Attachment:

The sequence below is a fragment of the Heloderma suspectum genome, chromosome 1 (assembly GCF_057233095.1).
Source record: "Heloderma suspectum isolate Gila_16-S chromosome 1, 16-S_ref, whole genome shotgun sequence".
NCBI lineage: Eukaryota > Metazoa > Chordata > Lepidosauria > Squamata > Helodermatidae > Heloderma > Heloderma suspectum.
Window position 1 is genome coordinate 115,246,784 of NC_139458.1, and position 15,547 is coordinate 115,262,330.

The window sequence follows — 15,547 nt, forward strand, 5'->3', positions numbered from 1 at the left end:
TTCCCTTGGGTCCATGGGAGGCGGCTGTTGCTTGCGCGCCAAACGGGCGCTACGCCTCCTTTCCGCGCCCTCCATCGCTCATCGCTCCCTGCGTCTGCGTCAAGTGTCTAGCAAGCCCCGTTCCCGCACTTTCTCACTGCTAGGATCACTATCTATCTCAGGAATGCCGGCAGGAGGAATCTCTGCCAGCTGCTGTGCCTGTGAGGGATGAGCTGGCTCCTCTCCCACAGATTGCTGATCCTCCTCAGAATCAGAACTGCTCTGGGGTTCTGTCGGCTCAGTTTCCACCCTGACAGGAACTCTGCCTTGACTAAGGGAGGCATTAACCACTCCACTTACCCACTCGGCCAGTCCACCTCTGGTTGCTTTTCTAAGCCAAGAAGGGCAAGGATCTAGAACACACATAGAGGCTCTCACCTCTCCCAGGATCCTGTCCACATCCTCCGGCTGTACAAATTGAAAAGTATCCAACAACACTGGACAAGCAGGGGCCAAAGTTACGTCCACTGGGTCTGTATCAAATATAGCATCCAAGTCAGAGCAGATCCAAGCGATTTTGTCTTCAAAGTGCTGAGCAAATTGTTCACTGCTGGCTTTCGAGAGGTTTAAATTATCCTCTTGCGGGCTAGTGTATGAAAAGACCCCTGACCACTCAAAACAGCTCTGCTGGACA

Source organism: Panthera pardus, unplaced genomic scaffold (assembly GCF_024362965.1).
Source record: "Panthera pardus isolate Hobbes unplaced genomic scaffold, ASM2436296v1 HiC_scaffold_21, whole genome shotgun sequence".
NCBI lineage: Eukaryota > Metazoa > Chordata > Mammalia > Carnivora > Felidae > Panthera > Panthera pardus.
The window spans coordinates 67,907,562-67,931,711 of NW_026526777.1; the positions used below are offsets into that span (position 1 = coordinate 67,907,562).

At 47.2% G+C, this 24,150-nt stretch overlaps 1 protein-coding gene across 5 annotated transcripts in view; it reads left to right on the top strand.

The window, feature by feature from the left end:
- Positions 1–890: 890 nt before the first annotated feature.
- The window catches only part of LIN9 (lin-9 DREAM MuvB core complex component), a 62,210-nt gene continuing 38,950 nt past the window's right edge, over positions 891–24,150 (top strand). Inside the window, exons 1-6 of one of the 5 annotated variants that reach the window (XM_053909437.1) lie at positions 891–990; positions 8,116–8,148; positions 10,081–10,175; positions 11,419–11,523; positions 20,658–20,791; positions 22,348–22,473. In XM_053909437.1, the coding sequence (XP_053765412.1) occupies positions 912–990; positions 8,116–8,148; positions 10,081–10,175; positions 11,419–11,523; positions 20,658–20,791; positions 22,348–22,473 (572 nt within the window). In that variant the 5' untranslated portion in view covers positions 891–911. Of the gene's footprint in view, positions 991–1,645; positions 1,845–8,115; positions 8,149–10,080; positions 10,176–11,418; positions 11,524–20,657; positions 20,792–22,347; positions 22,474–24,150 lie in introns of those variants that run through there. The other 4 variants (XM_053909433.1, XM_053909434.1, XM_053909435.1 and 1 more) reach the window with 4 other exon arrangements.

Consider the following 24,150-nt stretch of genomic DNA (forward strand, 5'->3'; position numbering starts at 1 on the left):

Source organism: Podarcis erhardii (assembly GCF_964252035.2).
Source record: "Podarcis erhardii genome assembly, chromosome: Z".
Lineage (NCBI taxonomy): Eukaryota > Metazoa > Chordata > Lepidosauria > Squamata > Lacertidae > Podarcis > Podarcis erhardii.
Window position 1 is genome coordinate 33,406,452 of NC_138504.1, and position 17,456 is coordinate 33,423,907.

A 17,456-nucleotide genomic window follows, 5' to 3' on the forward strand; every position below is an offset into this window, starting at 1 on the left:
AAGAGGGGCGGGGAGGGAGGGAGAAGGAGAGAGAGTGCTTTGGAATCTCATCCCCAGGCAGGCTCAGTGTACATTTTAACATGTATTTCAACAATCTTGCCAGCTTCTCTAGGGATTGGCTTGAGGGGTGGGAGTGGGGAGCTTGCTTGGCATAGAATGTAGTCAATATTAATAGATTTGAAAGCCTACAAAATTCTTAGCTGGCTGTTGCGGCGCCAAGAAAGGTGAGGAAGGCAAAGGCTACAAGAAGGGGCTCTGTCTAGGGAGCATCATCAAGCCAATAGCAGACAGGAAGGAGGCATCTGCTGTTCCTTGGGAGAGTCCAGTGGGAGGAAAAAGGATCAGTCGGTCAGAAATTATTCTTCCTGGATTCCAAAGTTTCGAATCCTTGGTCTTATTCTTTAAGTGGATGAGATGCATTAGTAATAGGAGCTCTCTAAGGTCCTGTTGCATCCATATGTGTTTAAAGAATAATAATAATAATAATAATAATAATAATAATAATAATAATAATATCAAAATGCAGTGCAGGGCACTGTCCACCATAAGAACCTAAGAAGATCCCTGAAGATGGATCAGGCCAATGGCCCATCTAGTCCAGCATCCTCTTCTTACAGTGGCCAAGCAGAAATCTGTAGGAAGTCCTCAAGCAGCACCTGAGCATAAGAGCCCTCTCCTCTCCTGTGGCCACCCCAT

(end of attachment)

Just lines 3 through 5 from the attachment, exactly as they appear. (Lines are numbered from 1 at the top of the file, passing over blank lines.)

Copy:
NCBI lineage: Eukaryota > Metazoa > Chordata > Lepidosauria > Squamata > Helodermatidae > Heloderma > Heloderma suspectum.
Window position 1 is genome coordinate 115,246,784 of NC_139458.1, and position 15,547 is coordinate 115,262,330.

The window sequence follows — 15,547 nt, forward strand, 5'->3', positions numbered from 1 at the left end: